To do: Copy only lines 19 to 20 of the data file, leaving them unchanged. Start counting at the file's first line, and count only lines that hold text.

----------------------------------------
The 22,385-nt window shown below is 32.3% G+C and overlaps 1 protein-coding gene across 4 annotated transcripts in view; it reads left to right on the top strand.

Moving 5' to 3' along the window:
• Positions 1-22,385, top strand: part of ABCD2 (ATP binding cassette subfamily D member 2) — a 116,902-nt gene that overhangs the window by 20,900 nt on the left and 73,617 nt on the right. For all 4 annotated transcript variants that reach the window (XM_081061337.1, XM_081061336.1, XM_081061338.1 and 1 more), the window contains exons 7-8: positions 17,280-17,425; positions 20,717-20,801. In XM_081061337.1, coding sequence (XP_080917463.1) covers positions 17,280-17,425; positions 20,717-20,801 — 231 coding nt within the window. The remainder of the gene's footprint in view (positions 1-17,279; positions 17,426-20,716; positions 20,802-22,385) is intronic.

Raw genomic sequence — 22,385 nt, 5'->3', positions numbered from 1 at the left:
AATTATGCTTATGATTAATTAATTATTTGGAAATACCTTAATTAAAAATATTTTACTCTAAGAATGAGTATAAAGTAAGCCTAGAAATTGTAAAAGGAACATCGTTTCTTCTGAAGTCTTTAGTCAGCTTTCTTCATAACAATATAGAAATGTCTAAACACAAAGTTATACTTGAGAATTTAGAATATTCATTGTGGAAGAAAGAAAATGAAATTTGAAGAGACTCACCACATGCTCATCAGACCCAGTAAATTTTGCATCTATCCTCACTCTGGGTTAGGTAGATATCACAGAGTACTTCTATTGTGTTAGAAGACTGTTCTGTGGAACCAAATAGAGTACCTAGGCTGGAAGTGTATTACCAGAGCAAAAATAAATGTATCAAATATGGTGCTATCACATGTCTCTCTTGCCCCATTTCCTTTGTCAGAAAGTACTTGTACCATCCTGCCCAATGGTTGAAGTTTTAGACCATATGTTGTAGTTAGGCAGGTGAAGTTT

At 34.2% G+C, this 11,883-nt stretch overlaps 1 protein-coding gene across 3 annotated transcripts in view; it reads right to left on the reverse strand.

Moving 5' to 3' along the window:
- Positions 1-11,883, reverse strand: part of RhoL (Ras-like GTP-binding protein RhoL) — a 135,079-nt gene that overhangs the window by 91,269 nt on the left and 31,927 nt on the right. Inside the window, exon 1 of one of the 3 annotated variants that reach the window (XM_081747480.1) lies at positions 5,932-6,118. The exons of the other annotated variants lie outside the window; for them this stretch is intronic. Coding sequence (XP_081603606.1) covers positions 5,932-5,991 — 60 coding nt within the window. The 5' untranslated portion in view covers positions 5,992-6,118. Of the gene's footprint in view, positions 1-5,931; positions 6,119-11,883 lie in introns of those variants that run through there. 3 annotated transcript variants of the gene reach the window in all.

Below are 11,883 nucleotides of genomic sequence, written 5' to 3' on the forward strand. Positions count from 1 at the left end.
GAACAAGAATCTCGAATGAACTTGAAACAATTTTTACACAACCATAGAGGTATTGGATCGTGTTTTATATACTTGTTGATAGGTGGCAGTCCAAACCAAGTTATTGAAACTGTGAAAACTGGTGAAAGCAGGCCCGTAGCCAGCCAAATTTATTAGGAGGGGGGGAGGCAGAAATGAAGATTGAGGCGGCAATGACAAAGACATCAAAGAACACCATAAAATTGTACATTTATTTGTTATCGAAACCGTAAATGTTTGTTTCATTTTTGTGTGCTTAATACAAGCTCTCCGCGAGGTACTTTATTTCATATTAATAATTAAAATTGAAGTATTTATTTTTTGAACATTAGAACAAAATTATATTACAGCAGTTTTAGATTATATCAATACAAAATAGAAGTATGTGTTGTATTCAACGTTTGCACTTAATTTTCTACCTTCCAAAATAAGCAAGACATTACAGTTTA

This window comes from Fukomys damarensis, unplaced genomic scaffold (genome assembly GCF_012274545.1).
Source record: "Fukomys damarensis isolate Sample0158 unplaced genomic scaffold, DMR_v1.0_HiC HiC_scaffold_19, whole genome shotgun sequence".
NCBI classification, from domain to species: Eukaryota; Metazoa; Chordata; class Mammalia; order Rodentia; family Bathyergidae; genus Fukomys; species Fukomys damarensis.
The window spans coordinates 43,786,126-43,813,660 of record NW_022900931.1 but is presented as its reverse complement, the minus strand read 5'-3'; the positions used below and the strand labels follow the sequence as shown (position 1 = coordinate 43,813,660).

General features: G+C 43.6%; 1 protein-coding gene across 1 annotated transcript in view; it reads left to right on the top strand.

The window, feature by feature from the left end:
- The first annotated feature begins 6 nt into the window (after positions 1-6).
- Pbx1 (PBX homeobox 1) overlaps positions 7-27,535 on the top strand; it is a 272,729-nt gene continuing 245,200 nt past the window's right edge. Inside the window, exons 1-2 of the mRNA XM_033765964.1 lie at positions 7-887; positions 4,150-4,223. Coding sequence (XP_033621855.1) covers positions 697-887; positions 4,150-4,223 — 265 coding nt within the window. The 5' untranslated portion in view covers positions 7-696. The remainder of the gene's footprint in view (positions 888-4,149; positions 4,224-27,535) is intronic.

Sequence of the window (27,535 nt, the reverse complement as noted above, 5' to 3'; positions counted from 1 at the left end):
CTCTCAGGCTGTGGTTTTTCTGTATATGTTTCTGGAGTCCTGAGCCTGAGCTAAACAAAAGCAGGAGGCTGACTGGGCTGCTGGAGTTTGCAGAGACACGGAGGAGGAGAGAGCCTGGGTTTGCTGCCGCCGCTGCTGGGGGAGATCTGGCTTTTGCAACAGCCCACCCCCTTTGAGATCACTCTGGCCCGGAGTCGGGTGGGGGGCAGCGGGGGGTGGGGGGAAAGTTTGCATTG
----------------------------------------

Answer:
Sequence of the window (27,535 nt, the reverse complement as noted above, 5' to 3'; positions counted from 1 at the left end):
CTCTCAGGCTGTGGTTTTTCTGTATATGTTTCTGGAGTCCTGAGCCTGAGCTAAACAAAAGCAGGAGGCTGACTGGGCTGCTGGAGTTTGCAGAGACACGGAGGAGGAGAGAGCCTGGGTTTGCTGCCGCCGCTGCTGGGGGAGATCTGGCTTTTGCAACAGCCCACCCCCTTTGAGATCACTCTGGCCCGGAGTCGGGTGGGGGGCAGCGGGGGGTGGGGGGAAAGTTTGCATTG